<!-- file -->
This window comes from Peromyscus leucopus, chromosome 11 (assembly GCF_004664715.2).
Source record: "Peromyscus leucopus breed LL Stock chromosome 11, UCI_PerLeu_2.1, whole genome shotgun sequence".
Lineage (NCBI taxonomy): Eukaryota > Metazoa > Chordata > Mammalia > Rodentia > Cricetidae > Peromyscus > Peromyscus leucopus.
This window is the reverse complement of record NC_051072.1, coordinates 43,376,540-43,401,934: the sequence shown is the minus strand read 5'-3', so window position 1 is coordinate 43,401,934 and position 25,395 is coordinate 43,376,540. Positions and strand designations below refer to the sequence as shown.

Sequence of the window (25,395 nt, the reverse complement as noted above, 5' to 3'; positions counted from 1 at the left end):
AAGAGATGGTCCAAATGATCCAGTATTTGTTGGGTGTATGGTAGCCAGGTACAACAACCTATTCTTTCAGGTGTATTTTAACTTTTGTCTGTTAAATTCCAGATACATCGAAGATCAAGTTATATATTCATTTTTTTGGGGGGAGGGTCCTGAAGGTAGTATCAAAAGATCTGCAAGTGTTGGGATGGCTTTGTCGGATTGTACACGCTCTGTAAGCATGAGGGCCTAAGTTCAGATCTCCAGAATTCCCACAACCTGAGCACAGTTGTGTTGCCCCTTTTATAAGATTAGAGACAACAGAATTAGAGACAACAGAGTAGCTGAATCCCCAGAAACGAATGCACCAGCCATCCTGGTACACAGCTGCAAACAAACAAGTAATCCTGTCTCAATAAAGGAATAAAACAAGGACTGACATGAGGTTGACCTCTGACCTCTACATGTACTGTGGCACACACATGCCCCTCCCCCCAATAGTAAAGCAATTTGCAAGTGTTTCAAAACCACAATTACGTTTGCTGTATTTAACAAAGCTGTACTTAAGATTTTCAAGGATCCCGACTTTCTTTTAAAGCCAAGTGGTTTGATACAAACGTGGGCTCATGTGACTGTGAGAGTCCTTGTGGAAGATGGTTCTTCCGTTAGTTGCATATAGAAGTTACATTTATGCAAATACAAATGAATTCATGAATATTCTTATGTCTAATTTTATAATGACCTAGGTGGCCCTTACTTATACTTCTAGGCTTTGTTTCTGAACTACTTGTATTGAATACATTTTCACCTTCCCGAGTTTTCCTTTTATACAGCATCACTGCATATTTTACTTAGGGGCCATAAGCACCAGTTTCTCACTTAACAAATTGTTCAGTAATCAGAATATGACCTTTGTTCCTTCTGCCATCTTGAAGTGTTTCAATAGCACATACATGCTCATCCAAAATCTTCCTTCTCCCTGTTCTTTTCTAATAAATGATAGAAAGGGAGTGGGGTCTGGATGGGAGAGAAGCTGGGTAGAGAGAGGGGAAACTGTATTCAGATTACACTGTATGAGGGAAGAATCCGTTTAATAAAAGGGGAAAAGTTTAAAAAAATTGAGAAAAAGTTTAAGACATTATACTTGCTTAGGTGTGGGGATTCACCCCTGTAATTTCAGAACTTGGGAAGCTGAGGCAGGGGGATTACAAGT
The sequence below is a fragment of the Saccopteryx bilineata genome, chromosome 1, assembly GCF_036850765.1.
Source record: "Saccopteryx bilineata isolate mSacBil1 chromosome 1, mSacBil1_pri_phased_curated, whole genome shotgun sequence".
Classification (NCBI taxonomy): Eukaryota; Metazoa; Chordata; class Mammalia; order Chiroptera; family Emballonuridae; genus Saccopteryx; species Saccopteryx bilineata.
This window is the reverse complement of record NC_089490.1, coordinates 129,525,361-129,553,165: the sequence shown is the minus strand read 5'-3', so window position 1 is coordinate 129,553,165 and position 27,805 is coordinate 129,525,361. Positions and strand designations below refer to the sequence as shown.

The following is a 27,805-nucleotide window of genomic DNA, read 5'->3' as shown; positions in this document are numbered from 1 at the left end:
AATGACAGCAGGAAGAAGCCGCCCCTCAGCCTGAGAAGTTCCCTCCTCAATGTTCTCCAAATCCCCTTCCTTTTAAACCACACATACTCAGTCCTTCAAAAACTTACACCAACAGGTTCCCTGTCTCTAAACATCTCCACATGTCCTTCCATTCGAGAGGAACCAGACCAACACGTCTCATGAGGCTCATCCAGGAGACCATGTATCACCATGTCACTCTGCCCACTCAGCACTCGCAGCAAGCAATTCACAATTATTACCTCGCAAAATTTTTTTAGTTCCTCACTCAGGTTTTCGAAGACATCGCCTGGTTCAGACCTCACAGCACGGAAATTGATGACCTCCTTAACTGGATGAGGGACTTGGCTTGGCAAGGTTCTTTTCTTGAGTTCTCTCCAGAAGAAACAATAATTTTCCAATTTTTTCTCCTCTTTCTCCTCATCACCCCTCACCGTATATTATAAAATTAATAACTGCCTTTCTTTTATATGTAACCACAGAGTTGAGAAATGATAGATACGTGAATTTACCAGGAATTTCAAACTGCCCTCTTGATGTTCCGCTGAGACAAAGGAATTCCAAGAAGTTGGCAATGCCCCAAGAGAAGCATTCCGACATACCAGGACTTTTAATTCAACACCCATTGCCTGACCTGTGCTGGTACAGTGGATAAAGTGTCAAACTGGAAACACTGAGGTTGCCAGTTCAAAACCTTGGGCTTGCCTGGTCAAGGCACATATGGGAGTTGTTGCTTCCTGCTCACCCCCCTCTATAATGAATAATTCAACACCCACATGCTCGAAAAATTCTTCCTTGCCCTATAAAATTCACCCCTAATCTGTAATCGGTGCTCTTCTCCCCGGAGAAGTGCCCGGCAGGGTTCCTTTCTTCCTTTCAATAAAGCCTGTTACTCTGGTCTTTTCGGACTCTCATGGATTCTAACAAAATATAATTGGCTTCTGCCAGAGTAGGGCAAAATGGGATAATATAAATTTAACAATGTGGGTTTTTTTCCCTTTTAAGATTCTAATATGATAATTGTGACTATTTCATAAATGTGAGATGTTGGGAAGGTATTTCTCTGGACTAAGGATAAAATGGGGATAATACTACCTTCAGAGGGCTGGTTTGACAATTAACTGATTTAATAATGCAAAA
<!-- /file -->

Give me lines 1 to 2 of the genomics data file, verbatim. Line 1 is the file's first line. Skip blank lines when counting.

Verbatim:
This window comes from Peromyscus leucopus, chromosome 11 (assembly GCF_004664715.2).
Source record: "Peromyscus leucopus breed LL Stock chromosome 11, UCI_PerLeu_2.1, whole genome shotgun sequence".